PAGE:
Republican lawmakers have passed more than 125 measures since 2011 restricting the authority of local government, according to the state’s nonpartisan budget agency.
Over the past three legislative sessions, since the GOP gained control of the Legislature, lawmakers have enacted 128 provisions that represent unfunded mandates or restrict the decision-making power of local governments, according to a May 16 memo released by the nonpartisan Legislative Fiscal Bureau at the request of Assistant Assembly Minority Leader Katrina Shankland, D-Stevens Point.
Shankland said in a statement that of the 128 provisions, 80 were passed without Democratic lawmakers’ support.
“From restricting county shoreland zoning ordinances passed by county boards, to banning municipal governments from passing container ordinances that make sense for the well-being of their community, legislative Republicans repeatedly used their majority in a blatant government overreach,” said Shankland.
Republicans pointed out that some of the bills were co-sponsored or backed by Democrats, including Shankland.
Tom Evenson, a spokesman for Gov. Scott Walker, said some of the measures Shankland criticized resulted in lower taxes.
“Rep. Shankland considers tax relief a limit on local control,” Evenson said in an email. “If Rep. Shankland believes we should be increasing taxes on Wisconsin citizens then we fundamentally disagree. We should be lowering the cost of living and doing business in Wisconsin, not increasing it.”
Evenson also said Act 10, Walker’s signature 2011 legislation curtailing collective bargaining for most public employees “was arguably the greatest measure taken to empower local governments in at least a generation.”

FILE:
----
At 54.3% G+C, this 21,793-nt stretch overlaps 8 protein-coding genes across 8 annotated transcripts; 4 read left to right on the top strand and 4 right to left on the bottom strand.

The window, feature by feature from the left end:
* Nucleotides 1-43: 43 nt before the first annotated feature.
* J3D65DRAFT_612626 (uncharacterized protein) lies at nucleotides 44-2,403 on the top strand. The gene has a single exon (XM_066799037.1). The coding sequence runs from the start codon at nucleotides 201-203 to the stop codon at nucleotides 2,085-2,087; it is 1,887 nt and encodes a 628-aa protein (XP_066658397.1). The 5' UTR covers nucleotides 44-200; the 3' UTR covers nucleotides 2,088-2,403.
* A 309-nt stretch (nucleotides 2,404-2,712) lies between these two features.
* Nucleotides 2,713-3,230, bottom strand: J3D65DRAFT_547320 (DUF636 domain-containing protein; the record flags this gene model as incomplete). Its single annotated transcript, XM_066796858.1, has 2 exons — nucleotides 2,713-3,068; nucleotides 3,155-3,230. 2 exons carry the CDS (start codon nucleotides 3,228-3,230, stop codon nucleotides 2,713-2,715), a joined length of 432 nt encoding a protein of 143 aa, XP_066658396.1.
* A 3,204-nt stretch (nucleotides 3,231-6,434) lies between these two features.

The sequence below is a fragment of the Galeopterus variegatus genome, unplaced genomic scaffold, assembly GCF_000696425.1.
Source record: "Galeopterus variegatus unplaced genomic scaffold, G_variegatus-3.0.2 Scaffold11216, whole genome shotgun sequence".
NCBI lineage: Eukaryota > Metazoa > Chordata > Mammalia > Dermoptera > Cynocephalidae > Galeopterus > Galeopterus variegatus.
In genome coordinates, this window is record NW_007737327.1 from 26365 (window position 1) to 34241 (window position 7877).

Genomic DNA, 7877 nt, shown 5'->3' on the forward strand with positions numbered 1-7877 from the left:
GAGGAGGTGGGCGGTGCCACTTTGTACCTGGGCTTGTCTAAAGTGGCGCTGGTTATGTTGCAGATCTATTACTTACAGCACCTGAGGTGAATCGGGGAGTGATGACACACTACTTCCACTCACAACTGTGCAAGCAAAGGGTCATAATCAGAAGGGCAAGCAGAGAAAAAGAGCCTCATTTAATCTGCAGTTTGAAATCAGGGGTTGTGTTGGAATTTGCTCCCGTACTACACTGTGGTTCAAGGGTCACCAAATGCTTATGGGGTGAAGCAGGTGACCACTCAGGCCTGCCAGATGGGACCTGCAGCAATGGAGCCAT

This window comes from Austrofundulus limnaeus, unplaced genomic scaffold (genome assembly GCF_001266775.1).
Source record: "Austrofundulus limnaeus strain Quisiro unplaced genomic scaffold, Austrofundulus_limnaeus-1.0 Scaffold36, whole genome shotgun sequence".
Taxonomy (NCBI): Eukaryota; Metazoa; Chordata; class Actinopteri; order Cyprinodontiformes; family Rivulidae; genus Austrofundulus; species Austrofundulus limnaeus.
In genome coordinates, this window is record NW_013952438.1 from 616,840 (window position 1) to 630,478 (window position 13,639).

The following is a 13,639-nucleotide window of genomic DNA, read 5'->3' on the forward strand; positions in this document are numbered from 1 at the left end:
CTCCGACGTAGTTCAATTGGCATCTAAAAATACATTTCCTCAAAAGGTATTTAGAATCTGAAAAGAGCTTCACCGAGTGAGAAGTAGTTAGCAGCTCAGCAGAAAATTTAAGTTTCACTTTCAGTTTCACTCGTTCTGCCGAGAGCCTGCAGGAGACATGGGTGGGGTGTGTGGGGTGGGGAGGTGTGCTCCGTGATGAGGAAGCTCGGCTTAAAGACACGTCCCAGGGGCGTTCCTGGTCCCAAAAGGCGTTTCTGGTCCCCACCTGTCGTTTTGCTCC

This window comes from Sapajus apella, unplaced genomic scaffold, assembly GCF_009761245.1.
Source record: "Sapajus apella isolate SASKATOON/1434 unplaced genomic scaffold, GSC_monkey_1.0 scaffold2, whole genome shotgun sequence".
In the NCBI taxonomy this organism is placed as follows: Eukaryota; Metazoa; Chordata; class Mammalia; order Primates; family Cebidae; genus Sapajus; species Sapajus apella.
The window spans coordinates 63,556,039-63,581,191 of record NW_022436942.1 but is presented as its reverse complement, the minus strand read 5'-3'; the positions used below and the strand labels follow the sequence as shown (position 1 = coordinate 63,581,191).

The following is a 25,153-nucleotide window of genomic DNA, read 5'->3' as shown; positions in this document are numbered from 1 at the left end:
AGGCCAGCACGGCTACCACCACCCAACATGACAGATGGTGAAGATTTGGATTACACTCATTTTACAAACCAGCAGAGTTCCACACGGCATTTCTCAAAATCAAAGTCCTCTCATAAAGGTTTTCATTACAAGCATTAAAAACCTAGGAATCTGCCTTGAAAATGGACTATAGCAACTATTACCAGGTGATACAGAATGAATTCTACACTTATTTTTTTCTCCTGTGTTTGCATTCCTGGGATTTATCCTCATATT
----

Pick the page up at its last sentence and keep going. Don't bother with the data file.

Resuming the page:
The memo, released Thursday, includes a complete list of the measures passed during the 2015-16 legislative session.
A preliminary list was released by the LFB in February.
Included on the list are revenue limit restrictions passed during the 2011-12 legislative session, a measure that prohibits local governments from enforcing a residency requirement for its public employees in 2013-14, and in 2015-16, easing restrictions on development on buildings or homes in a shoreland setback area and requiring all high school seniors to pass a civics test to graduate.
While some of the bills on the list received co-sponsorship or votes from Democratic lawmakers, including Shankland, Shankland aide Mike VanDenHeuvel said Shankland is focusing her criticism on the fact that the majority of measures passed did not receive any Democratic votes in favor.
Assembly Speaker Robin Vos, R-Rochester, said in February that Republicans — typically champions of less government and autonomy of local governments — still hold those values as priorities but that “once in a while a statewide standard makes more sense.”